Georgia O’Keeffe: A Life in Art, a Short Documentary on the Painter Narrated by Gene Hackman

On a road trip across Amer­i­ca last year, I made a stop in San­ta Fe, New Mex­i­co, and thus had the chance to vis­it the Geor­gia O’Ke­effe Muse­um. Though I’d already known some­thing of the influ­en­tial Amer­i­can painter’s life and work, I had­n’t under­stood the depth of her con­nec­tion to, and the extent of the inspi­ra­tion she drew from, the Amer­i­can South­west. “This is O’Ke­effe coun­try,” says Gene Hack­man, nar­ra­tor of the thir­teen-minute doc­u­men­tary Geor­gia O’Ke­effe: A Life in Art that screens per­pet­u­al­ly at the muse­um but which you can also watch just above, “a land the painter made indeli­bly her own. North­ern New Mex­i­co trans­formed the artist’s work and changed her life.”

“As soon as I saw it, that was my coun­try,” says the artist her­self. “I’d nev­er seen any­thing like it before, but it fit­ted to me exact­ly. There’s some­thing in the air; it’s just dif­fer­ent. The sky is dif­fer­ent, the stars are dif­fer­ent, the wind is dif­fer­ent.”

I have to agree with her; my own great Amer­i­can road trip showed me not only that the states real­ly do look dif­fer­ent from each oth­er, but that New Mex­i­co — which at first struck me as a Krazy Kat land­scape come to life — looks most dif­fer­ent of all. O’Ke­effe first went to New Mex­i­co for a year and a half in 1929, in her ear­ly for­ties, and returned each year over the next two decades, mov­ing there per­ma­nent­ly in 1949 and dying in San­ta Fe in 1986, at the age of 98.

Though she remains best known in art his­to­ry for her paint­ings of flow­ers that make their view­ers see them in a way they’ve nev­er seen flow­ers before, New Mex­i­co intro­duced a whole new sen­si­bil­i­ty into O’Ke­ef­fe’s body of work. This holds espe­cial­ly true of her time at Ghost Ranch, whose loca­tion in an area called Piedra Lum­bre, or “Shin­ing Rock,” pro­vid­ed the painter with the strik­ing­ly col­ored cliffs and oth­er almost unre­al-look­ing nat­ur­al forms that made their way into her equal­ly sub­lime land­scapes. “The best place in the world,” she called it, and if we can mea­sure places by what they move human beings to cre­ate, her words hard­ly sound like an exag­ger­a­tion.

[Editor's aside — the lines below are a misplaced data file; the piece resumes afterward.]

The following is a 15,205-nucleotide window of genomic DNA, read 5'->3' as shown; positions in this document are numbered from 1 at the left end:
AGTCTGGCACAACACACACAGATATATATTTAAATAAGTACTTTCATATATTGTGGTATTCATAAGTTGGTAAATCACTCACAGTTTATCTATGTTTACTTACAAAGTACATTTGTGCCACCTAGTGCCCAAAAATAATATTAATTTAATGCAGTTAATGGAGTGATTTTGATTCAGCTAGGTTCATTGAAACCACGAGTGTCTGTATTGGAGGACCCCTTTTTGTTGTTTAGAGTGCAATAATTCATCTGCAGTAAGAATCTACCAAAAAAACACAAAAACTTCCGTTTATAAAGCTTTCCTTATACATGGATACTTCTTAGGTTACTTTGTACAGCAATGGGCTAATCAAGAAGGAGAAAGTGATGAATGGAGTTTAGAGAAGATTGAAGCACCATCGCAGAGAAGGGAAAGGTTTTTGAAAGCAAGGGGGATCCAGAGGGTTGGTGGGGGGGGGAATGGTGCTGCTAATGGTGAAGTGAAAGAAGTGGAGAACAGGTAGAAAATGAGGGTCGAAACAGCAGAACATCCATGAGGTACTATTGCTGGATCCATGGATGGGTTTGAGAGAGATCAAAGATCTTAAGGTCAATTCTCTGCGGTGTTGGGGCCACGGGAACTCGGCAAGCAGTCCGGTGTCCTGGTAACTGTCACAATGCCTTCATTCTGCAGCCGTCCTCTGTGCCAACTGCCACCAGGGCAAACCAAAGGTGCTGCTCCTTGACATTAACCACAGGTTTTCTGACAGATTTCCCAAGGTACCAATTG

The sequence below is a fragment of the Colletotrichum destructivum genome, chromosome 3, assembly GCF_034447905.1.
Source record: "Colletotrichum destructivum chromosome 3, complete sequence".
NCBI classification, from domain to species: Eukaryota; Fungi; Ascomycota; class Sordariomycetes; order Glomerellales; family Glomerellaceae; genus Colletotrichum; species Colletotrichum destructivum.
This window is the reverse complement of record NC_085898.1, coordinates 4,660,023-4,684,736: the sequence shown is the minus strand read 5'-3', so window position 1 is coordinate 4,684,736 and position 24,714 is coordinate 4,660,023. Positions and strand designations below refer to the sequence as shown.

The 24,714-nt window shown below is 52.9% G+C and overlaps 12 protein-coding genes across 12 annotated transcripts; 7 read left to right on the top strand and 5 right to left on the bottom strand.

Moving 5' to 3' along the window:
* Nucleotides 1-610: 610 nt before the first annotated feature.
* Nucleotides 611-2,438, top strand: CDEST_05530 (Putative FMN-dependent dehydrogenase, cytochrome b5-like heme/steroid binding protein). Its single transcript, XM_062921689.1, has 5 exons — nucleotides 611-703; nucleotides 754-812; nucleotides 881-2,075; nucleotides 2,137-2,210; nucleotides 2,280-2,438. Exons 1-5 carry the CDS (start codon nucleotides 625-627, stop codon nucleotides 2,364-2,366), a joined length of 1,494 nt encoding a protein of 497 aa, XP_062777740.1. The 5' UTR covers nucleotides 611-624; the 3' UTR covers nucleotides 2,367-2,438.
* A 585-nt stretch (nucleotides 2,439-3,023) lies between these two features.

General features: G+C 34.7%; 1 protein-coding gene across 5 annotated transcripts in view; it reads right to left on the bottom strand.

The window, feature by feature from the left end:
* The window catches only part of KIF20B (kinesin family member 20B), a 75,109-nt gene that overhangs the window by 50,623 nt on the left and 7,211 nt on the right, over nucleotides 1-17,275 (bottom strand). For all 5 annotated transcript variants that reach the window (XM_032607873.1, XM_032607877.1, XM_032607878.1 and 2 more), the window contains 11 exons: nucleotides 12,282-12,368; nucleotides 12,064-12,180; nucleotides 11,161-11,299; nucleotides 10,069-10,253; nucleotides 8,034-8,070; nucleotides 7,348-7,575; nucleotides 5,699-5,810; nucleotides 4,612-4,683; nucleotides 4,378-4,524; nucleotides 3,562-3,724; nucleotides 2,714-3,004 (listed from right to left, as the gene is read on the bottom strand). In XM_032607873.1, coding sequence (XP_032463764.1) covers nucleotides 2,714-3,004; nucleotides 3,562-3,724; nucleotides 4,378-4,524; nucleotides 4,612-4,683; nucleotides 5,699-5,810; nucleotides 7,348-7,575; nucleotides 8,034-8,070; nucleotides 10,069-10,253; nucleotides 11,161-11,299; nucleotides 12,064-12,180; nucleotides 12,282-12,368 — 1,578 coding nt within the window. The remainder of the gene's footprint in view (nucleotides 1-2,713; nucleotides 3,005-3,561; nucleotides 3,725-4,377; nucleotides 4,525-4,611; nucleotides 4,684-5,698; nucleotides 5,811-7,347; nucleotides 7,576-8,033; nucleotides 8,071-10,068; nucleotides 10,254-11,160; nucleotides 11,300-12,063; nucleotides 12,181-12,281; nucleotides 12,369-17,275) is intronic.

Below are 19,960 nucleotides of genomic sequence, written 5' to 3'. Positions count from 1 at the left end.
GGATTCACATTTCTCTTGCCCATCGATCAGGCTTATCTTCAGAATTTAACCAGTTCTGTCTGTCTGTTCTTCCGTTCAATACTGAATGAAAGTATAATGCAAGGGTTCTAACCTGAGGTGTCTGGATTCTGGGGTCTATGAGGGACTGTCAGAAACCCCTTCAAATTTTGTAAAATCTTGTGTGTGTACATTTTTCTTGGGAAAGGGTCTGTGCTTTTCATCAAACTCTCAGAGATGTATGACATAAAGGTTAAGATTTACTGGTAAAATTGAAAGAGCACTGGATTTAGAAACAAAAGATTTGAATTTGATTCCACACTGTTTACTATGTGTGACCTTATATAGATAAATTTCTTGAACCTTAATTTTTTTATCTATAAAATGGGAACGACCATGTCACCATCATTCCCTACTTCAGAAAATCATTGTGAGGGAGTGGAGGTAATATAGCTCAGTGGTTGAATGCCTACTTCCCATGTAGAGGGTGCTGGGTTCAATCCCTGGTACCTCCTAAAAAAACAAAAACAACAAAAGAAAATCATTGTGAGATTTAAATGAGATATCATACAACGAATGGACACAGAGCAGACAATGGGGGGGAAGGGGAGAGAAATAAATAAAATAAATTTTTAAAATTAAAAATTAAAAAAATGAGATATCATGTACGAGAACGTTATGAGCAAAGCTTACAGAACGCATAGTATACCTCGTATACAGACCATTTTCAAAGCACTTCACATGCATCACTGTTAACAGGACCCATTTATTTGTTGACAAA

Geor­gia O’Ke­effe: A Life in Art will be added to our list of Free Doc­u­men­taries, a sub­set of our col­lec­tion, 4,000+ Free Movies Online: Great Clas­sics, Indies, Noir, West­erns, Doc­u­men­taries & More.

Relat­ed Con­tent:

The Art of Hand­writ­ing as Prac­ticed by Famous Artists: Geor­gia O’Keeffe, Jack­son Pol­lock, Mar­cel Duchamp, Willem de Koon­ing & More

The Real Geor­gia O’Keeffe: The Artist Reveals Her­self in Vin­tage Doc­u­men­tary Clips

Fri­da Kahlo Writes a Per­son­al Let­ter to Geor­gia O’Keeffe After O’Keeffe’s Ner­vous Break­down (1933)

Based in Seoul, Col­in Mar­shall writes and broad­casts on cities and cul­ture. He’s at work on a book about Los Ange­les, A Los Ange­les Primer, the video series The City in Cin­e­ma, the crowd­fund­ed jour­nal­ism project Where Is the City of the Future?, and the Los Ange­les Review of Books’ Korea Blog. Fol­low him on Twit­ter at @colinmarshall or on Face­book.

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  • L E says:

    I was look­ing for­ward to check­ing this out, but was stopped cold in my tracks when I saw that it wasn’t a woman nar­rat­ing. Then to find out not only that, but the irony of hav­ing a man with a long his­to­ry of abuse towards women was just too much. Such a pity, as I love her art.

  • justin rivera says:

    Regard­less of whether it was her ini­tial work paint­ing blos­soms or the rak­ish high ris­es she made from her Man­hat­tan loft, she refined her per­spec­tive down, strip­ping all the point­less visu­als of authen­tic­i­ty away into some cen­ter reflec­tion of the indis­pens­able feel of the thing. All the while, she changed the scene of the twen­ti­eth cen­tu­ry, in a real sense.

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